: Building a Digital Defense Against Non-Payment & Non-Delivery Scam

Earlier this spring, the FBI’s Internet Crime Complaint Center (www.ic3.gov) released the list of the most common computer-related crimes. In terms of total number of victims reporting crimes, non-payment and non-delivery frauds topped the list. In all, more than 65,000 people reported getting scammed in this way, losing more than $183 million in the process. 

So what is this crime combo? Imagine you are selling something on the internet. It could be through a popular trading platform, your favorite social media site or elsewhere. You think you have a buyer for grandma’s precious keepsakes and send them off. Either the payment sent bounces or you never receive a payment at all. That’s non-payment fraud. 

Or, imagine you are the buyer. That car, video game console or cool new toy is listed at a great price. You can’t pass that up, right? You make the deal and send the funds, but the item never shows up at your home. That’s non-delivery fraud. 

How can you protect yourself? 

  • Make sure you are dealing with a reputable source. Do your homework on the individual or company to ensure legitimacy.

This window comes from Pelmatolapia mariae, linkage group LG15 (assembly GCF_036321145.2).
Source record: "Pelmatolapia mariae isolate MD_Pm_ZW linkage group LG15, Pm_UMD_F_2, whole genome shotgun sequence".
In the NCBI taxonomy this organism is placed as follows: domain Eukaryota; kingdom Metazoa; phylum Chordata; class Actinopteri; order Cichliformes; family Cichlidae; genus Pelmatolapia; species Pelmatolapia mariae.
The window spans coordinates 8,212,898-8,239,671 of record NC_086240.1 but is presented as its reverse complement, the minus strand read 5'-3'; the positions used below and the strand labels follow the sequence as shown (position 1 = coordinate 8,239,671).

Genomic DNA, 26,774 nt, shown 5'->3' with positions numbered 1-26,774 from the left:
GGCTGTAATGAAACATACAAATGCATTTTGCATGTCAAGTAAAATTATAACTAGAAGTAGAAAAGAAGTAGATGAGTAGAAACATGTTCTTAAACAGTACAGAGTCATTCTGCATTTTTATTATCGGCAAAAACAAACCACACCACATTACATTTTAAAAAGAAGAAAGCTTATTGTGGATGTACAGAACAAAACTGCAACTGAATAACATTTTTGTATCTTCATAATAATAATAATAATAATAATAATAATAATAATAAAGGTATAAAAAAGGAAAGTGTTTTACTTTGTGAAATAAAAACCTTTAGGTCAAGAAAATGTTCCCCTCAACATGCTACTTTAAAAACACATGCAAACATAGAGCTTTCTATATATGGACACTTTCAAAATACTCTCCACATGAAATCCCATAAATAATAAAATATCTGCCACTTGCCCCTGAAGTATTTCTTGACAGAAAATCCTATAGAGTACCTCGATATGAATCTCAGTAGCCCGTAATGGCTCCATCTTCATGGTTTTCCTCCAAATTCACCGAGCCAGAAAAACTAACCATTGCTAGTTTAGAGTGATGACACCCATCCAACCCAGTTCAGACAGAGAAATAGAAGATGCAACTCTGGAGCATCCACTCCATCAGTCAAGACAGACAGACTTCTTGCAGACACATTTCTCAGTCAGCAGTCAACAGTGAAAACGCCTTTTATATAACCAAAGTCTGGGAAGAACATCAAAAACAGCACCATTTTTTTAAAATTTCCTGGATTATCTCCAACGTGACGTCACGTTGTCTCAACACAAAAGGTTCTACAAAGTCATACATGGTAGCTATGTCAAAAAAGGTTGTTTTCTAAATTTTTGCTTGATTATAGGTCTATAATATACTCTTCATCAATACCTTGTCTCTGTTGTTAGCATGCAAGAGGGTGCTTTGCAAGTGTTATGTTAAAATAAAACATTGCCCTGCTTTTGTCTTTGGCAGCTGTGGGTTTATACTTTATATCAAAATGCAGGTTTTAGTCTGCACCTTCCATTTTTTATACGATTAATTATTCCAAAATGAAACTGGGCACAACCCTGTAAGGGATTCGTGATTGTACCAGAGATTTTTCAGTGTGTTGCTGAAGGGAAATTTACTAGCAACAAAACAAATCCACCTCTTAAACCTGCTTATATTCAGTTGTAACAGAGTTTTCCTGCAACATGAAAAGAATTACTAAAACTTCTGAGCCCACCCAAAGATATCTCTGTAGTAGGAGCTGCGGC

• Obtain a physical address rather than simply a post office box and a telephone number, and call the other party to see if the telephone number is correct and working. 

  • Send an e-mail to the other party to make sure the e-mail address is active, and be wary of those who utilize free e-mail services where a credit card wasn’t required to open the account. 

  • Check online reviews and check with the Better Business Bureau from the other party’s area. 

  • Don’t judge a person or company by the look of a website; flashy websites can be set up quickly. 

  • Be cautious when dealing with individuals or companies from outside your own country. 

  • If possible, purchase items online using your credit card, because you can often dispute the charges if something goes wrong. 

  • Make sure the transaction is secure when you electronically send your credit card numbers 

If you have been victimized by this online scam or any other cyber fraud, be sure to report it to the FBI’s Internet Crime Complaint Center at?www.ic3.gov?or call your local FBI office. 


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